Paul Menter

Last week the city of Aspen named its four finalists for its first city manager hiring decision of the new millennium. They are current interim manager Sarah Ott, retired Marine and private community manager Rob Entyre, municipal attorney Katherine Warren Lewis and Blair King, interestingly the only finalist currently working in a permanent city manager role.

I know exactly nothing about any of these candidates, but I do know one thing: Aspen does not need a caretaker city manager. It needs a change agent.

Is the city council ready to support someone willing to break a few eggs to build a better city government? As the old saying goes, you can’t make a soufflé without breaking a few of those little guys. Is there a change-agent candidate in the finalist pool? If so, will the city council hire him or her? Time will tell.

It’s been a long time since Aspen hired a city manager. Steve Barwick ascended to the role in 1999. Irrespective of whether you think he was a good or a bad manager, his management style, and the organizational culture and expectations created by his long tenure, are metaphorically etched in granite inside the walls of city hall. The person who replaces Aspen’s last city manager will need to work to shift elected council members, staff and the community to his or her leadership and management style. Not an easy task in a place with such marked social and political homogeneity.

Back in the year 2000, Douglas Watson and Wendy Hassett, in writing the research paper “The 20 Year Manager: Factors of Longevity,” for the International City and County Management Association, calculated the average city manager tenure at 6.9 years, slightly longer than an NFL football player’s six-year career. They identify two primary, interrelated factors (among several) that lead to longer than average city manager tenure:

1. A homogeneous population where

2. There is political stability — meaning disagreements among those who are elected are few.

Not too many communities are more homogeneous, ethnically or politically (at least among those who seek office), than Aspen, and while Aspen experiences political discord, comparatively little manifests itself as disputes among council members.

Most current-day Aspen political discord occurs as disagreements between the city and groups of residents who oppose its decisions or actions — such as the Castle Creek Energy Center project — or with specific issues — such as the downtown parking scandal. Both were misguided, mis-managed, multi-year, slow-motion train wrecks where the city council ultimately acted as the city manager’s protector.

This politically stable homogeneity encourages an ingrained, self-reinforcing organizational culture and makes the likelihood that the city manager will be caught between council factions far smaller than in most communities. No wonder Barwick’s tenure was three times the national average.

In my experience and observation, such communities are magnets for caretaker managers, and the urge to find someone to fit that caretaker role can be intoxicating. But in Aspen, it would be the wrong decision. The problem with that approach is the organization’s condition beneath the surface, which, by the way, is not all that smooth to start with.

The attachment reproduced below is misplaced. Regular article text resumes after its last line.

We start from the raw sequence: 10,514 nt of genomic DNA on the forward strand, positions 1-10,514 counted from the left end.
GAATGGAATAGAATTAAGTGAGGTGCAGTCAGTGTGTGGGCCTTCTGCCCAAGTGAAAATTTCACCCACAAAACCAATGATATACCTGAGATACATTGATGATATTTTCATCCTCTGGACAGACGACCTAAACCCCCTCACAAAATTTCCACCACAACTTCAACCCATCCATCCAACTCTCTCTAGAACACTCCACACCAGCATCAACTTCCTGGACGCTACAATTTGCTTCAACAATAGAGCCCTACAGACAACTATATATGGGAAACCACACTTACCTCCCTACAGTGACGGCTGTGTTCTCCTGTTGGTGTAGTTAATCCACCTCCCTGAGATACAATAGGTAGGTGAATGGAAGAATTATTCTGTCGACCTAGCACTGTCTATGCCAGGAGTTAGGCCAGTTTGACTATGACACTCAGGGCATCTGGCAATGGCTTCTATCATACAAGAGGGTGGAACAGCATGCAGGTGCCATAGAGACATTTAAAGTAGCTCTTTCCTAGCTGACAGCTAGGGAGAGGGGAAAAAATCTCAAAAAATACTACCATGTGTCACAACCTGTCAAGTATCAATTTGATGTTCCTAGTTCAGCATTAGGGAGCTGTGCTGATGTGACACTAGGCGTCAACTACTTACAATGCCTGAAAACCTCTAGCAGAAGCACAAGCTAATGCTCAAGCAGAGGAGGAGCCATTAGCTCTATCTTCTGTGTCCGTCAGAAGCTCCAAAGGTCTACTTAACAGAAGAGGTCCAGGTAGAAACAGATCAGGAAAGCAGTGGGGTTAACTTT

And what’s beneath those waves? An organization designed for the past trying to address the needs of a citizenry bent on participating in the future. Managers in all fields are prone to structure their organizations to support their leadership and management approach. Two decades of the same city manager provides sufficient justification for an in-depth analysis of the city’s organizational structure, something a change-agent manager can do.

There is a very credible argument that Aspen, like many American cities, is a municipal government organizationally and structurally designed for the 1990s, not for the future. The organizational chart, the approach to staffing, even the underlying assumptions for the size and use of the new city offices building, all reflect the comfortable convention of centralized workplaces designed to meet the needs of an ever-growing bureaucracy, not the citizens.

While the modern workplace radically transforms across the globe, the city of Aspen’s nod to  assessing its future office needs was to analyze whether or not to operate out of two buildings (the current city hall and the yet-to-be-built city offices building) rather than just one new city hall, by estimating the amount of time staff would waste walking back and forth between them. The city decided the extra staff motion didn’t waste enough time to merit a single new city hall big enough for everyone. But then they appear to have designed one anyway in the new city offices building and its unprogrammed third floor, while still holding on to the venerable Armory as the “official” city hall.

Why operate out of one building when you can have two at twice the price?

In the modern workplace, employees and their customers collaborate from different time zones, even different continents. It won’t be long before physically separated workers and customers can sit and work, virtually, in the same room. In the advent of such a future, why would the city of Aspen be planning for its employees to walk back and forth across Main Street for the next 50 years? The answer might have something to do with the city’s organizational culture.

Don’t get me wrong — the Aspen city manager role is a tough job. Those who threw their hat in the ring deserve everyone’s admiration for being willing to take on the city’s future challenges. But it’s no place for a caretaker. The challenges are just too great.